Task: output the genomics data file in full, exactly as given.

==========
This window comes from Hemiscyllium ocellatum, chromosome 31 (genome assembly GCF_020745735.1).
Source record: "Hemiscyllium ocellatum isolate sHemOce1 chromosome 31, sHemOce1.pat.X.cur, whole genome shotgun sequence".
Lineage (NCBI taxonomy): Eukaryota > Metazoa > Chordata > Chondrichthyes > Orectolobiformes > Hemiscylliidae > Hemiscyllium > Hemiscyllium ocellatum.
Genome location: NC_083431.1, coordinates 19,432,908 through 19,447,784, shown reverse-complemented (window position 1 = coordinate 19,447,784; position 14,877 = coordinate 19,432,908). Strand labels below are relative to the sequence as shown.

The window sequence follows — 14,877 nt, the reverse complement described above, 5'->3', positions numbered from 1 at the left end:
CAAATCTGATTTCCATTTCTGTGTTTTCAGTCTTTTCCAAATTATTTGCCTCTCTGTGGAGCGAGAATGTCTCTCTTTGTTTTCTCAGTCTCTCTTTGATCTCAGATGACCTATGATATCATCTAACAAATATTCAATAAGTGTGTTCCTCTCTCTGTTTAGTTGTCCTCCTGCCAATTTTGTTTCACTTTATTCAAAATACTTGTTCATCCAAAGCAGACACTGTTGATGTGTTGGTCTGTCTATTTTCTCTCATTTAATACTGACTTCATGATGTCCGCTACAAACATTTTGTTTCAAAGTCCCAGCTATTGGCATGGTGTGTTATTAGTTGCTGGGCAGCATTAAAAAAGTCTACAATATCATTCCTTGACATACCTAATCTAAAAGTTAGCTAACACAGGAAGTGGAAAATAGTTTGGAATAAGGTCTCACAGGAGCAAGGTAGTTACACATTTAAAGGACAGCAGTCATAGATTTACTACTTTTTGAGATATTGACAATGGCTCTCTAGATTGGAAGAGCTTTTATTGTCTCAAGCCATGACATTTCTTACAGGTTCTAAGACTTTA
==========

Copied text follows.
This window comes from Hemiscyllium ocellatum, chromosome 31 (genome assembly GCF_020745735.1).
Source record: "Hemiscyllium ocellatum isolate sHemOce1 chromosome 31, sHemOce1.pat.X.cur, whole genome shotgun sequence".
Lineage (NCBI taxonomy): Eukaryota > Metazoa > Chordata > Chondrichthyes > Orectolobiformes > Hemiscylliidae > Hemiscyllium > Hemiscyllium ocellatum.
Genome location: NC_083431.1, coordinates 19,432,908 through 19,447,784, shown reverse-complemented (window position 1 = coordinate 19,447,784; position 14,877 = coordinate 19,432,908). Strand labels below are relative to the sequence as shown.

The window sequence follows — 14,877 nt, the reverse complement described above, 5'->3', positions numbered from 1 at the left end:
CAAATCTGATTTCCATTTCTGTGTTTTCAGTCTTTTCCAAATTATTTGCCTCTCTGTGGAGCGAGAATGTCTCTCTTTGTTTTCTCAGTCTCTCTTTGATCTCAGATGACCTATGATATCATCTAACAAATATTCAATAAGTGTGTTCCTCTCTCTGTTTAGTTGTCCTCCTGCCAATTTTGTTTCACTTTATTCAAAATACTTGTTCATCCAAAGCAGACACTGTTGATGTGTTGGTCTGTCTATTTTCTCTCATTTAATACTGACTTCATGATGTCCGCTACAAACATTTTGTTTCAAAGTCCCAGCTATTGGCATGGTGTGTTATTAGTTGCTGGGCAGCATTAAAAAAGTCTACAATATCATTCCTTGACATACCTAATCTAAAAGTTAGCTAACACAGGAAGTGGAAAATAGTTTGGAATAAGGTCTCACAGGAGCAAGGTAGTTACACATTTAAAGGACAGCAGTCATAGATTTACTACTTTTTGAGATATTGACAATGGCTCTCTAGATTGGAAGAGCTTTTATTGTCTCAAGCCATGACATTTCTTACAGGTTCTAAGACTTTA